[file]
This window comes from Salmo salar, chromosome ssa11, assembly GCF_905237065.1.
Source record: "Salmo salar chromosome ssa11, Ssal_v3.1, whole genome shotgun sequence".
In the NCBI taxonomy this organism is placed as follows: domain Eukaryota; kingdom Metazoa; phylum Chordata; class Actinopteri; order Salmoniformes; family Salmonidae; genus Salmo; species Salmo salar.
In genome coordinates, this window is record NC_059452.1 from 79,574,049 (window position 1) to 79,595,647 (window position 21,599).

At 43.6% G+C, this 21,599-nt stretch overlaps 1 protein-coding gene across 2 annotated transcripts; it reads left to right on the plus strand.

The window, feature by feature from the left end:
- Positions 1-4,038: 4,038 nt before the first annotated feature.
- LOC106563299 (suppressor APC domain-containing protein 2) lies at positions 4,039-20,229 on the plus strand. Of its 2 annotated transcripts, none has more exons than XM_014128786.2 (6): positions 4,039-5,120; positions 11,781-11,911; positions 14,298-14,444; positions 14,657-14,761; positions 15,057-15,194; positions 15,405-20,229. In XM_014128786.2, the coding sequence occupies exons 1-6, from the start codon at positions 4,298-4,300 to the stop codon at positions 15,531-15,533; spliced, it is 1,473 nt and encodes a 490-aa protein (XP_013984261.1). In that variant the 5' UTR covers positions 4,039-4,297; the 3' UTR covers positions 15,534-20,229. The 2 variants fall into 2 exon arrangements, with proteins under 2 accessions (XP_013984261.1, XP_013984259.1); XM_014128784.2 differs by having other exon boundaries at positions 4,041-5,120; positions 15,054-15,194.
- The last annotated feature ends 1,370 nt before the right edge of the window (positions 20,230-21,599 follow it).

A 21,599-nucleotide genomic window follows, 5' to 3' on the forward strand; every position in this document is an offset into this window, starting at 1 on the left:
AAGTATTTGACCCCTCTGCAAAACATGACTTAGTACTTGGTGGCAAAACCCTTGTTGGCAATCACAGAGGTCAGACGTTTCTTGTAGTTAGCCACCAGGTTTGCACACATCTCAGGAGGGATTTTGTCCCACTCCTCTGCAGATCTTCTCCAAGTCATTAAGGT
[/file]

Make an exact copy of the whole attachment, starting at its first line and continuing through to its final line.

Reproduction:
This window comes from Salmo salar, chromosome ssa11, assembly GCF_905237065.1.
Source record: "Salmo salar chromosome ssa11, Ssal_v3.1, whole genome shotgun sequence".
In the NCBI taxonomy this organism is placed as follows: domain Eukaryota; kingdom Metazoa; phylum Chordata; class Actinopteri; order Salmoniformes; family Salmonidae; genus Salmo; species Salmo salar.
In genome coordinates, this window is record NC_059452.1 from 79,574,049 (window position 1) to 79,595,647 (window position 21,599).

At 43.6% G+C, this 21,599-nt stretch overlaps 1 protein-coding gene across 2 annotated transcripts; it reads left to right on the plus strand.

The window, feature by feature from the left end:
- Positions 1-4,038: 4,038 nt before the first annotated feature.
- LOC106563299 (suppressor APC domain-containing protein 2) lies at positions 4,039-20,229 on the plus strand. Of its 2 annotated transcripts, none has more exons than XM_014128786.2 (6): positions 4,039-5,120; positions 11,781-11,911; positions 14,298-14,444; positions 14,657-14,761; positions 15,057-15,194; positions 15,405-20,229. In XM_014128786.2, the coding sequence occupies exons 1-6, from the start codon at positions 4,298-4,300 to the stop codon at positions 15,531-15,533; spliced, it is 1,473 nt and encodes a 490-aa protein (XP_013984261.1). In that variant the 5' UTR covers positions 4,039-4,297; the 3' UTR covers positions 15,534-20,229. The 2 variants fall into 2 exon arrangements, with proteins under 2 accessions (XP_013984261.1, XP_013984259.1); XM_014128784.2 differs by having other exon boundaries at positions 4,041-5,120; positions 15,054-15,194.
- The last annotated feature ends 1,370 nt before the right edge of the window (positions 20,230-21,599 follow it).

A 21,599-nucleotide genomic window follows, 5' to 3' on the forward strand; every position in this document is an offset into this window, starting at 1 on the left:
AAGTATTTGACCCCTCTGCAAAACATGACTTAGTACTTGGTGGCAAAACCCTTGTTGGCAATCACAGAGGTCAGACGTTTCTTGTAGTTAGCCACCAGGTTTGCACACATCTCAGGAGGGATTTTGTCCCACTCCTCTGCAGATCTTCTCCAAGTCATTAAGGT